We met with her on Monday, and, after a series of questions and observations, she agreed that Dylan most likely has "a high functioning form of autism called Asperger's Syndrome." She has made a referral to an Autism Diagnostic Center in Albuquerque, and immediately after leaving her office, we headed to the nearest bookstore and bought The Everything Parent's Guide To Children With Asperger's Syndrome and The Asperger's Answer Book. One of our dearest friends came over that night and loaned us her copy of Look Me in the Eye: My Life with Asperger's. I haven't read it yet but Darren is devouring it. I'm working my way through the first two, fluctuating alternately between varying degrees of optimism and disappointment. We've got a lot to think about.

In other news--yesterday, we had an in-home evaluation (by a private nonprofit organization) of Meghan's speech and cognitive and motor abilities, which was actually a very fun and enlightening experience. Darren and I had met with an outreach coordinator at their offices yesterday morning and were quite impressed with the friendly, family oriented services they provide. And based on their findings, Meghan does display a ">25% delay in the area of expressive speech" (although all other areas scored, including receptive language, problem solving, social, and motor skills, were right on target for her age). Their recommendation is weekly, one hour speech therapy sessions to encourage verbal imitation, which (I think) can also be held in our home. I'm excited. I can't wait to get started!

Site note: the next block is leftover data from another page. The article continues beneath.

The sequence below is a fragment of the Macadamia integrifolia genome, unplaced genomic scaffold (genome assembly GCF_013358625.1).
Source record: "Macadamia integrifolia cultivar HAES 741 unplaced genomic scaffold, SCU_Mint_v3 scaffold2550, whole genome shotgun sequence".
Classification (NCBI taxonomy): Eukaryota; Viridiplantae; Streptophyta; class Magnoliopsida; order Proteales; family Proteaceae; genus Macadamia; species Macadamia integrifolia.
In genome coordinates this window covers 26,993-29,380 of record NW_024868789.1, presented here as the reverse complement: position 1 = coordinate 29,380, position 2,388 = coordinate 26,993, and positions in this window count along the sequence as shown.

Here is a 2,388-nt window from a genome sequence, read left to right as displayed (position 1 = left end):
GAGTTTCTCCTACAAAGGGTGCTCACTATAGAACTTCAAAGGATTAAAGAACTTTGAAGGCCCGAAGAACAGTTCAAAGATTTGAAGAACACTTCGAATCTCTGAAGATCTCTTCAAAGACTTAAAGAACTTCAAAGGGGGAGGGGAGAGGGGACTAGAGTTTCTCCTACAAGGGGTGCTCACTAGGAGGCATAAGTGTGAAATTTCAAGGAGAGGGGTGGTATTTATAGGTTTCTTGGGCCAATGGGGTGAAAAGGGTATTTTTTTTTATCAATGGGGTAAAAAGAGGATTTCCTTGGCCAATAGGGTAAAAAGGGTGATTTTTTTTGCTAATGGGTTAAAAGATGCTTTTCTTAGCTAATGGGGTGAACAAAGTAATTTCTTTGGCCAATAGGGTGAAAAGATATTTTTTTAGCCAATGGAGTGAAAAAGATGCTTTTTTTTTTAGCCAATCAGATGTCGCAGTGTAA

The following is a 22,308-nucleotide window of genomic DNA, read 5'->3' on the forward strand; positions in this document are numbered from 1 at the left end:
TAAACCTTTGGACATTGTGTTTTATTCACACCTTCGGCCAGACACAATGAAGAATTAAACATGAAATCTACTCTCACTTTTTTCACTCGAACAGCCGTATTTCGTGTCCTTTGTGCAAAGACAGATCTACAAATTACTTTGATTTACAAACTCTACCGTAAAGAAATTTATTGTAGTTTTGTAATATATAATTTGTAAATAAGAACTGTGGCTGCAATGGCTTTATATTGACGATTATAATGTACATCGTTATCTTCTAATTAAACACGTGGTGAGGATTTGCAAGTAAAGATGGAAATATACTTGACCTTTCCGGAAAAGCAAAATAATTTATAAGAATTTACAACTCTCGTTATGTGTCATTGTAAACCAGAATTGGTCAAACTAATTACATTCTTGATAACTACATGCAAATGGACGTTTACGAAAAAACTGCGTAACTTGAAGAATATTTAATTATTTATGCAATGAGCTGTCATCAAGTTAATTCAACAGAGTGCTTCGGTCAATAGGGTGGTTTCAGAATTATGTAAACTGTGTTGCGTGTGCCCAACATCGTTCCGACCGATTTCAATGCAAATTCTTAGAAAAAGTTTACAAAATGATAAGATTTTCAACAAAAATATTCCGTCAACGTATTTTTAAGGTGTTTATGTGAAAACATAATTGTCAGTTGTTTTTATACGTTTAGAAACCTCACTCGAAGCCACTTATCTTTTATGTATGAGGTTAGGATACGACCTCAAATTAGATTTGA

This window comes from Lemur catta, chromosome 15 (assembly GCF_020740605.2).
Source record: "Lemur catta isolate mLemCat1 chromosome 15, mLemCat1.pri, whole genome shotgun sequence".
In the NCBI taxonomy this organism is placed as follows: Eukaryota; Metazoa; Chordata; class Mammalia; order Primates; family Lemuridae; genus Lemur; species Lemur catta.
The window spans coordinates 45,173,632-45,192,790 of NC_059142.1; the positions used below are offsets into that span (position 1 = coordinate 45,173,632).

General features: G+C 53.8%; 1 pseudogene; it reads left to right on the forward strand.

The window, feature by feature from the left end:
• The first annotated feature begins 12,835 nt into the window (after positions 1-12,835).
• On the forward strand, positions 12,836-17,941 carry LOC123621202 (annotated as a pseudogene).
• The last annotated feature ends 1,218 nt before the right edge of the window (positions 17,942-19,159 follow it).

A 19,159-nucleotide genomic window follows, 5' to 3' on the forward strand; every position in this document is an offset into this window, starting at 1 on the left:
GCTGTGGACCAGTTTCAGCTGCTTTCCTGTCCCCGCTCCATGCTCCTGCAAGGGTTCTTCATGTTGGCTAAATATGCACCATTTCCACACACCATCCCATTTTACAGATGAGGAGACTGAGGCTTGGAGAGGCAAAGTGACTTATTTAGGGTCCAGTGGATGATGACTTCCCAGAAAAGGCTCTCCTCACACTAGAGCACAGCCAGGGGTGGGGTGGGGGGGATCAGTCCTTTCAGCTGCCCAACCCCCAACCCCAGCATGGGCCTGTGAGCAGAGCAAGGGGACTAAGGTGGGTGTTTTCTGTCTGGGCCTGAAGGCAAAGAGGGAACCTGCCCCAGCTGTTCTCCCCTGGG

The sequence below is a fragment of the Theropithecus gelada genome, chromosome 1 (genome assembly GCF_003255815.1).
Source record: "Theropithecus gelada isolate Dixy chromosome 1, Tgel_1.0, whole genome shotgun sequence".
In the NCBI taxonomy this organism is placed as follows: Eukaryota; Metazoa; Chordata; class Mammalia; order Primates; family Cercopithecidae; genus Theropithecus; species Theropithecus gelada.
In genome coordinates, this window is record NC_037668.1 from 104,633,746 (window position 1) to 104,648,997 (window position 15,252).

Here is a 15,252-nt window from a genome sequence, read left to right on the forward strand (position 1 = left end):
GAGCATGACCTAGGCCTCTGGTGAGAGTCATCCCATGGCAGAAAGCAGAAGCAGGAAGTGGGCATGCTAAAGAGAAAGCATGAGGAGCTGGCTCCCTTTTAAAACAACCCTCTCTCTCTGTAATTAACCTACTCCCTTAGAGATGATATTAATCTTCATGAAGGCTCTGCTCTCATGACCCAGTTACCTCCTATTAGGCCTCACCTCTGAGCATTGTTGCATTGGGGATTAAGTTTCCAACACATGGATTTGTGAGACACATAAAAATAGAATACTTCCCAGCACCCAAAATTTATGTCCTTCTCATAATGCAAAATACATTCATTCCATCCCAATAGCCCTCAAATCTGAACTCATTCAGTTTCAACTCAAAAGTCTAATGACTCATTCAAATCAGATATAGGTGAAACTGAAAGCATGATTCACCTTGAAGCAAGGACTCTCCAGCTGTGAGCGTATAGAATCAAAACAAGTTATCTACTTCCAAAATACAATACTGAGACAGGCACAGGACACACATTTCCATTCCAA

Also noteworthy: my mom and her husband flew back home to Florida this morning. I cried a thousand tears last night in great gulping, silent sobs, leaving me with a monster headache and red scratchy, swollen eyes. Yep... I'm a wreck! I can't even think about her leaving without that horribly empty feeling of loneliness creeping back in. So, okay! Enough of that! Mom, I miss you terribly already. I missed you even before you were gone.